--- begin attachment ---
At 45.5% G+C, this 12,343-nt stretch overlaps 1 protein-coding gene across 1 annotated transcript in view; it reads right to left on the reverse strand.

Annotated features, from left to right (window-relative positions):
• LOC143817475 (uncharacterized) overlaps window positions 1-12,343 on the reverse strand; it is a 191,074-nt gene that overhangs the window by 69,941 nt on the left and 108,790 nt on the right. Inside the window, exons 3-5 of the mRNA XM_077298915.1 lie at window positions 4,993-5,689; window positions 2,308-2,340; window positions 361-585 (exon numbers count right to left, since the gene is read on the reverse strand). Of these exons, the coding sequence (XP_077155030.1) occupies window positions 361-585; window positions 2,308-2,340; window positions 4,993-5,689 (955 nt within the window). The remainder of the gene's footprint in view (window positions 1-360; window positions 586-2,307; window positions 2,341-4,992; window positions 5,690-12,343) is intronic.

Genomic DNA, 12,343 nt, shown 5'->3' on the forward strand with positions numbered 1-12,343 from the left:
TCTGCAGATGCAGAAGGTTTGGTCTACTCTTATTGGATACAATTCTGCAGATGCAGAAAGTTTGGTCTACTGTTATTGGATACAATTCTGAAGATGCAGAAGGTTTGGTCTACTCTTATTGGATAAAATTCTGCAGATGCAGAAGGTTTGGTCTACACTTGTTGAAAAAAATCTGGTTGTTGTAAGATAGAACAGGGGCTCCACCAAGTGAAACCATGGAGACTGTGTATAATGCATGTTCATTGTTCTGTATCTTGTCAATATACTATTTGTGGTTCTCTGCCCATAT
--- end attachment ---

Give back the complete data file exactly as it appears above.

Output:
At 45.5% G+C, this 12,343-nt stretch overlaps 1 protein-coding gene across 1 annotated transcript in view; it reads right to left on the reverse strand.

Annotated features, from left to right (window-relative positions):
• LOC143817475 (uncharacterized) overlaps window positions 1-12,343 on the reverse strand; it is a 191,074-nt gene that overhangs the window by 69,941 nt on the left and 108,790 nt on the right. Inside the window, exons 3-5 of the mRNA XM_077298915.1 lie at window positions 4,993-5,689; window positions 2,308-2,340; window positions 361-585 (exon numbers count right to left, since the gene is read on the reverse strand). Of these exons, the coding sequence (XP_077155030.1) occupies window positions 361-585; window positions 2,308-2,340; window positions 4,993-5,689 (955 nt within the window). The remainder of the gene's footprint in view (window positions 1-360; window positions 586-2,307; window positions 2,341-4,992; window positions 5,690-12,343) is intronic.

Genomic DNA, 12,343 nt, shown 5'->3' on the forward strand with positions numbered 1-12,343 from the left:
TCTGCAGATGCAGAAGGTTTGGTCTACTCTTATTGGATACAATTCTGCAGATGCAGAAAGTTTGGTCTACTGTTATTGGATACAATTCTGAAGATGCAGAAGGTTTGGTCTACTCTTATTGGATAAAATTCTGCAGATGCAGAAGGTTTGGTCTACACTTGTTGAAAAAAATCTGGTTGTTGTAAGATAGAACAGGGGCTCCACCAAGTGAAACCATGGAGACTGTGTATAATGCATGTTCATTGTTCTGTATCTTGTCAATATACTATTTGTGGTTCTCTGCCCATAT